Legislative Power and the Representation of Ethnic Groups

In their 2014 article, Leslie Schwindt-Bayer and Peverill Squire show that the political power of legislatures can affect gender representativeness of legislatures. In the article they discuss likely mechanisms and suggests that the same result applies to ethnic groups. The argument is that in a legislature with more professional power, need to provide representatives with incentives to compensate for their investments like long sessions. These incentives, in turn, encourage incumbents to preserve their seats and discriminate against under-represented groups. Sounds reasonable enough, but ever since collecting information on the ethnic composition of legislatures worldwide, I have been keen to empirically check such claims.

I did so using the spreadsheet from the DICE Database and my own data on ethnic representation. This gives me 35 countries to have a quick look at the claim: there is no such correlation among the countries examined.

PPI
Figshare.

Ruedin, Didier. 2009. ‘Ethnic Group Representation in a Cross-National Comparison’. The Journal of Legislative Studies 15 (4): 335–54. doi:10.1080/13572330903302448.

———. 2010. ‘The Relationship between Levels of Gender and Ethnic Group Representation’. Studies in Ethnicity and Nationalism 10 (2): 92–106. doi:10.1111/j.1754-9469.2010.01066.x.

———. 2013. Why Aren’t They There? The Political Representation of Women, Ethnic Groups and Issue Positions in Legislatures. Colchester: ECPR Press.

Schwindt-Bayer, Leslie, and Peverill Squire. 2014. ‘Legislative Power and Women’s Representation’. Politics & Gender 10 (4): 622–658. doi:10.1017/S1743923X14000440.

Swiss Immigration and Integration Policies since 1848

mipex1848I’m very excited to announce a new publication outlining Swiss immigration and integration policies since 1848 (yes, that’s 167 years’ worth of data). We use the latest version of the MIPEX questionnaire to trace how immigration and integration policies have developed since the inception of modern Switzerland in 1848. Policies are covered in 7 areas and a total of 148 indicators, with the situation at the national level recorded for every year.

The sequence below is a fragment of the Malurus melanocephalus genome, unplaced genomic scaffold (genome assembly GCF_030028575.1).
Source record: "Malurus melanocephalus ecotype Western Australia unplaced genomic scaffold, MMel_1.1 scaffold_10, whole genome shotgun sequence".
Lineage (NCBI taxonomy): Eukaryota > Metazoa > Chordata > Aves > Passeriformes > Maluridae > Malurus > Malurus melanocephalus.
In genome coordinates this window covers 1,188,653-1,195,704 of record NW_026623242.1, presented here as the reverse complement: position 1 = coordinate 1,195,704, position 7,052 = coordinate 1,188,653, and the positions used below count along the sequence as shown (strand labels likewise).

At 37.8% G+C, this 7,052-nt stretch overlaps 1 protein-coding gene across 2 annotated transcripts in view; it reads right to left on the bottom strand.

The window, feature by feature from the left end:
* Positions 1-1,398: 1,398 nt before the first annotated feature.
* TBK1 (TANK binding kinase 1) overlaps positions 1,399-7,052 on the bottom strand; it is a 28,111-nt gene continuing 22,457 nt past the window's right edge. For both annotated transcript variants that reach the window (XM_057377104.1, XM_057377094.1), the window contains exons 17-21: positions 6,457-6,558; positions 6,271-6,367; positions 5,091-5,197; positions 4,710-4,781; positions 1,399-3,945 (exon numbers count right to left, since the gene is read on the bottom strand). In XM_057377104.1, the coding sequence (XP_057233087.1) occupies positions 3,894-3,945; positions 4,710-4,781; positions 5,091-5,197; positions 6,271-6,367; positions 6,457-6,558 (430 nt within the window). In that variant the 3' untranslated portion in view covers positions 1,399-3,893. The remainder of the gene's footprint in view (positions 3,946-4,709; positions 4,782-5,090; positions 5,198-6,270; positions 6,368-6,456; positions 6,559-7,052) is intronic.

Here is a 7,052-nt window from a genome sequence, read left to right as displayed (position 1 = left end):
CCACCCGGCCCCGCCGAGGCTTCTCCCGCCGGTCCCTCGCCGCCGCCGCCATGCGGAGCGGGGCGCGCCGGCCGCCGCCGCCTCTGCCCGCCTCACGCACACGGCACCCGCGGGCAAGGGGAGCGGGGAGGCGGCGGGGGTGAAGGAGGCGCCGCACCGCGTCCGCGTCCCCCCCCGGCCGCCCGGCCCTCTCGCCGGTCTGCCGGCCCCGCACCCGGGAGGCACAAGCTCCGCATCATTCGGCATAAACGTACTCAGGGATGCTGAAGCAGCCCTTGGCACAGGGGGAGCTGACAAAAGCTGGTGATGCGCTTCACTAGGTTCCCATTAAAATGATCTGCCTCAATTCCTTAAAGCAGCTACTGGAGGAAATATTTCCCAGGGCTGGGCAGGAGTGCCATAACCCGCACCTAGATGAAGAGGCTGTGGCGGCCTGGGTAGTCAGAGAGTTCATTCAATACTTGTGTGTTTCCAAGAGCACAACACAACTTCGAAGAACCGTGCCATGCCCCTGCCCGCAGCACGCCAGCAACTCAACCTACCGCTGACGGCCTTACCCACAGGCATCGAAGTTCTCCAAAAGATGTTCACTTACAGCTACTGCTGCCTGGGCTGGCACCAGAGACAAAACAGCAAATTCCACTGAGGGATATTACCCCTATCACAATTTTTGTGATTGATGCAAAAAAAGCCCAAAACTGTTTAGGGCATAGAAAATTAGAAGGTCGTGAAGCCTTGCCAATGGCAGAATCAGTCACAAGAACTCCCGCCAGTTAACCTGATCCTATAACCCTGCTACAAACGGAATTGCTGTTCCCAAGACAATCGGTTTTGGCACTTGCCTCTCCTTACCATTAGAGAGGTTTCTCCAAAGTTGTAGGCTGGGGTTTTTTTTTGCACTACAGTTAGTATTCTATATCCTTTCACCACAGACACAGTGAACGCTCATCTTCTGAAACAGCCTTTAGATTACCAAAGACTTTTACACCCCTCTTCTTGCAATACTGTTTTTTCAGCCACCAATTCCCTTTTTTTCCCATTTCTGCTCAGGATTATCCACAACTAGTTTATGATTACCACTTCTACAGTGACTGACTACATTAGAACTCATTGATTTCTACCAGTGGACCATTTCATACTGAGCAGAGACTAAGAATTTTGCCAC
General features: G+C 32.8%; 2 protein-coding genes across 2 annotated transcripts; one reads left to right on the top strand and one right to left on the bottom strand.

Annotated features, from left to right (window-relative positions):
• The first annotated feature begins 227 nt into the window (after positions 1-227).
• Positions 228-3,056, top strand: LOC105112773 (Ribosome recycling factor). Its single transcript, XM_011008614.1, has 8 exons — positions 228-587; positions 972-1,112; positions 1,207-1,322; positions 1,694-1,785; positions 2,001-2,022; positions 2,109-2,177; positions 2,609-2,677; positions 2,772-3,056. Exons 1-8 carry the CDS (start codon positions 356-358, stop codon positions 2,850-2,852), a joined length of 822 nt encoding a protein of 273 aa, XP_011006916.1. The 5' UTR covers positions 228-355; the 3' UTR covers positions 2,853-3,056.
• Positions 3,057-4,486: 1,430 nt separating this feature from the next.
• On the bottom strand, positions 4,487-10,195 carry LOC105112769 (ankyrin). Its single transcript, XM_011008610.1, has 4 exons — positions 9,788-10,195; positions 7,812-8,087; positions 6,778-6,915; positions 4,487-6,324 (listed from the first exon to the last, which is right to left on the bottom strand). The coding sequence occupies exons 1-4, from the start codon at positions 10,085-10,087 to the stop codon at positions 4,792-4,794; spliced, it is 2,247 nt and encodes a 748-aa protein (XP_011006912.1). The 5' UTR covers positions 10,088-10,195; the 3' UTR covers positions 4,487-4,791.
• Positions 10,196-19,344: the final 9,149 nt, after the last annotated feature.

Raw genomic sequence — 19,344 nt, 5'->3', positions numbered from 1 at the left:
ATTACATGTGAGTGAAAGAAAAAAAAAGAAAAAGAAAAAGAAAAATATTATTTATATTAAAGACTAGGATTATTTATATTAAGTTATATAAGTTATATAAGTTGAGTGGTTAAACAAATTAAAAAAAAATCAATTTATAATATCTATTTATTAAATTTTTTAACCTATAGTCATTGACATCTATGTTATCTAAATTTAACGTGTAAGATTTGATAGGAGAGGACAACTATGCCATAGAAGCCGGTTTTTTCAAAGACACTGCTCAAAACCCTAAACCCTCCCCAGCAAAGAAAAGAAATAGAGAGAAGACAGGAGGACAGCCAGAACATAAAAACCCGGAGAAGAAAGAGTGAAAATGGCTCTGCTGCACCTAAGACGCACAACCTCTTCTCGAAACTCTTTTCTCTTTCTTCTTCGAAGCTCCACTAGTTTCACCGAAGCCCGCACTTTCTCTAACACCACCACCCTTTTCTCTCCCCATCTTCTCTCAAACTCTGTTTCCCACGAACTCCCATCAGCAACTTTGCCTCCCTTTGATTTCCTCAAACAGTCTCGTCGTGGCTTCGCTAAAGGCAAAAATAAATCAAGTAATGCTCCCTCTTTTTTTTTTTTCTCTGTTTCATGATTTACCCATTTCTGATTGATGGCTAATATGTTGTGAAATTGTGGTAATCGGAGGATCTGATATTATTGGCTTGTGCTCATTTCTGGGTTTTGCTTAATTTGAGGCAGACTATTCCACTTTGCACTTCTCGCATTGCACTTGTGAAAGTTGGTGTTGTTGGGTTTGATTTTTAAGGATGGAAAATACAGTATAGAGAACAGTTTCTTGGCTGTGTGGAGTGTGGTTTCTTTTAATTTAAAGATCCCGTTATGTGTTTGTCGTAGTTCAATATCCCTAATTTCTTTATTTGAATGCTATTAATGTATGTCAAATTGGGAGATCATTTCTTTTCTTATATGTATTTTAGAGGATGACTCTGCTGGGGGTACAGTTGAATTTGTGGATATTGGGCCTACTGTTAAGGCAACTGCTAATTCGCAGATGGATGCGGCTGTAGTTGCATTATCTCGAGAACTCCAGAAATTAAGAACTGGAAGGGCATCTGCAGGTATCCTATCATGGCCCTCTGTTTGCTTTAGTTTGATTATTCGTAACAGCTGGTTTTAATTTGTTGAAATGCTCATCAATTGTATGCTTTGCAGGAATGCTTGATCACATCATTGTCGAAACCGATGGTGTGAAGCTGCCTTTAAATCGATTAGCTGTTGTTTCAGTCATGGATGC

This gives us a more accurate picture of how policies have changed over time than previous efforts, including a limited extension of the MIPEX data to 1995 undertaken as part of the SOM project.

I’m also very happy to announce that the full data are already available, including a detailed description outlining the reasoning and decisions behind the scores.

In the paper we provide a first description of the data: an assessment of Swiss immigration and integration policies at the national level in a systematic and truly historical manner. Three periods of policies are identified; we refer to these as expansive, restricting, and expanding. Indeed, if immigration and integration policies are captured in a broad and multidimensional way, we can see that the highly politicized direct democratic decisions in the past few years have not (yet) had a major impact on Swiss policy. In recent years the expansion of rights seems to have slowed, perhaps stalled, but there is no evidence of overall more restrictive policies.

Ruedin, D., Alberti, C. and D’Amato, G. (2015), Immigration and Integration Policy in Switzerland, 1848 to 2014. Swiss Political Science Review. doi: 10.1111/spsr.12144